Manas National Park celebrates the arrival of two new Greater one-horned rhino calves

Credit: WWF India

Thursday, 28 March 2013

Lydia Hemmings

A translocated Greater one-horned rhino has given birth to a calf in Manas National Park. The exciting news was confirmed by park officials, who said that ‘Rhino 17’ (as the mother is known) gave birth to a healthy baby on Wednesday 20 March. Mother and calf were first sighted by park rangers on Saturday 23 March and are said to be doing well and adapting to their environment comfortably.

This birth marks a great success for Manas National Park, as ‘Rhino 17’ is part of a translocation programme ‘Indian Rhino Vision 2020’ (IRV2020), and was only introduced to the park last year in March, moving northeast to Manas from Kaziranga National Park.

Astoundingly, this marks the second successful breeding for the programme in the last six months, with ‘Rhino 8’ (also translocated from Kaziranga in January 2011) giving birth to a calf in September 2012. Park officials are thrilled at the success of the program so far, and state that the news of these births means that the translocated rhinos are adapting to their new environments well, particularly with the results of their speedy breeding!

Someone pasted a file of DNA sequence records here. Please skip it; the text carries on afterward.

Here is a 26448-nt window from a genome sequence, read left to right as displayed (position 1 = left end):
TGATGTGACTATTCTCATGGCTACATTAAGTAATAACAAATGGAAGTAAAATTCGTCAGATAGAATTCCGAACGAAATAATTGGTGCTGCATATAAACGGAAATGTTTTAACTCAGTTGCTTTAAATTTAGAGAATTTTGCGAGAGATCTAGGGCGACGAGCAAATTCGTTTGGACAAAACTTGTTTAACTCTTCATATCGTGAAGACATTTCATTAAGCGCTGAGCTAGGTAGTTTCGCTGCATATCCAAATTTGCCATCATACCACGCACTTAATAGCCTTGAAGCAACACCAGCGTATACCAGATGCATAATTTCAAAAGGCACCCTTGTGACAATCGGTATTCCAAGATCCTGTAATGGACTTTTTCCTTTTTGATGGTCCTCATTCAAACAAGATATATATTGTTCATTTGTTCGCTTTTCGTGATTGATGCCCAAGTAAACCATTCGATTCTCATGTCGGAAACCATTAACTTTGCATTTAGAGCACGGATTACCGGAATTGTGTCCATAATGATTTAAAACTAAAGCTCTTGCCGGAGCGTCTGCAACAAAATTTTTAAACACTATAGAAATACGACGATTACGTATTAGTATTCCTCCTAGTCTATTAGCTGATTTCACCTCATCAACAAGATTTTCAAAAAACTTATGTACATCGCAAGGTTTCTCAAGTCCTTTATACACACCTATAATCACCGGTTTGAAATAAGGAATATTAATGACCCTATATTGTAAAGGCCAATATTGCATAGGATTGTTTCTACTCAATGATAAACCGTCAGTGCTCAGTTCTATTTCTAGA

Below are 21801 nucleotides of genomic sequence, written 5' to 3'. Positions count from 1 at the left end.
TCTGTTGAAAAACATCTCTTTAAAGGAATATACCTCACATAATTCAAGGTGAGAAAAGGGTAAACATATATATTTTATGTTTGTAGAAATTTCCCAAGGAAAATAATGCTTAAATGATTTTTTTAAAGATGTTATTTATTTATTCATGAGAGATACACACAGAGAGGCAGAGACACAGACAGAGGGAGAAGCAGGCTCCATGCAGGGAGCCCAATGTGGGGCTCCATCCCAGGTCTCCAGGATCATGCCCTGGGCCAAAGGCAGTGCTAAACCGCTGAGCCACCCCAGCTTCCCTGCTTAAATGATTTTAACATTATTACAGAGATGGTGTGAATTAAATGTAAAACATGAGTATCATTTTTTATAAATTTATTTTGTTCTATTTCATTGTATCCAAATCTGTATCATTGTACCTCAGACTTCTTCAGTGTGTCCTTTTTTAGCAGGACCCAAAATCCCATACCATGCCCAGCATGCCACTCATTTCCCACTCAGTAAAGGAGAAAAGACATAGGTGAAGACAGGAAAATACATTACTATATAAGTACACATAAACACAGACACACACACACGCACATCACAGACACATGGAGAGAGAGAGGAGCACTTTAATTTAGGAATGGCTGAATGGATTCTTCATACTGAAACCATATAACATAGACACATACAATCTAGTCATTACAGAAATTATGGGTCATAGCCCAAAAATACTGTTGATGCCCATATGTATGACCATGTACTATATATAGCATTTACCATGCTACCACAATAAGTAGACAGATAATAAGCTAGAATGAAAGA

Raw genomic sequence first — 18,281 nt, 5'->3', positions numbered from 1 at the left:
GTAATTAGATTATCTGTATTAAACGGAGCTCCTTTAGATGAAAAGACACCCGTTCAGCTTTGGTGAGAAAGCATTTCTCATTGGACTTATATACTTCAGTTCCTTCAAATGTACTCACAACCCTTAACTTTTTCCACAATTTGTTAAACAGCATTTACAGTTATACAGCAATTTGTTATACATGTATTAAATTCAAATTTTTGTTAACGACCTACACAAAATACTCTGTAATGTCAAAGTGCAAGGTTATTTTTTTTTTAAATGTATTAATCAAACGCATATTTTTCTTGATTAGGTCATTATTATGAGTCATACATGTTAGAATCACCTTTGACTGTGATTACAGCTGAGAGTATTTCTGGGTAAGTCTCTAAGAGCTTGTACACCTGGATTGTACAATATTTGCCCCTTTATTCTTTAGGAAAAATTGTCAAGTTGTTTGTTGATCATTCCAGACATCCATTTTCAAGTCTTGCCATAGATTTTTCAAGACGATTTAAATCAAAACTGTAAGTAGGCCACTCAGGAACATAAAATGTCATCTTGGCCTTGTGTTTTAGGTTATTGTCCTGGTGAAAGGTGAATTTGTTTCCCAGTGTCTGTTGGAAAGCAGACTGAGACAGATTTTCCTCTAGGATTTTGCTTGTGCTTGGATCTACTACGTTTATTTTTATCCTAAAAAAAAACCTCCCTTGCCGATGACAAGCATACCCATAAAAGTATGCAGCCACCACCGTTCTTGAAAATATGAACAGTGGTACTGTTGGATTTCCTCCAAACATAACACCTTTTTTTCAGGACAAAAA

The IRV2020 project aims to increase the population of rhinos in Assam, India to 3000 by the year 2020, and conduct projects such as this throughout India in order to move rhinos from parks of higher poaching risk, to parks such as Manas that are better equipped to protect and monitor them. So far, a total of 18 rhinos have been moved to Manas National Park from Kaziranga National Park and Pobitora Wildlife Sanctuary as part of the program incentive.

There has been some good news from Kaziranga National Park recently also. As part of a thorough census conducted every two years by park rangers, 39 more rhinos were counted this year on March 24, in addition to the findings of the previous census, bringing the overall count up to 2,329 rhinos.

Nevertheless the threat of poaching continues to endanger the species of the Greater one-horned rhino in India, and another rhino was killed in Kaziranga National Park on Saturday, raising the death toll to 17, according to reports so far this year. However, the news of these two births is a promising step for the species, and poses encouraging results for the IRV 2020 program and Manas Park authorities, as they continue their rigorous efforts to replenish the species count across Indian Wildlife Parks.

Leave a Reply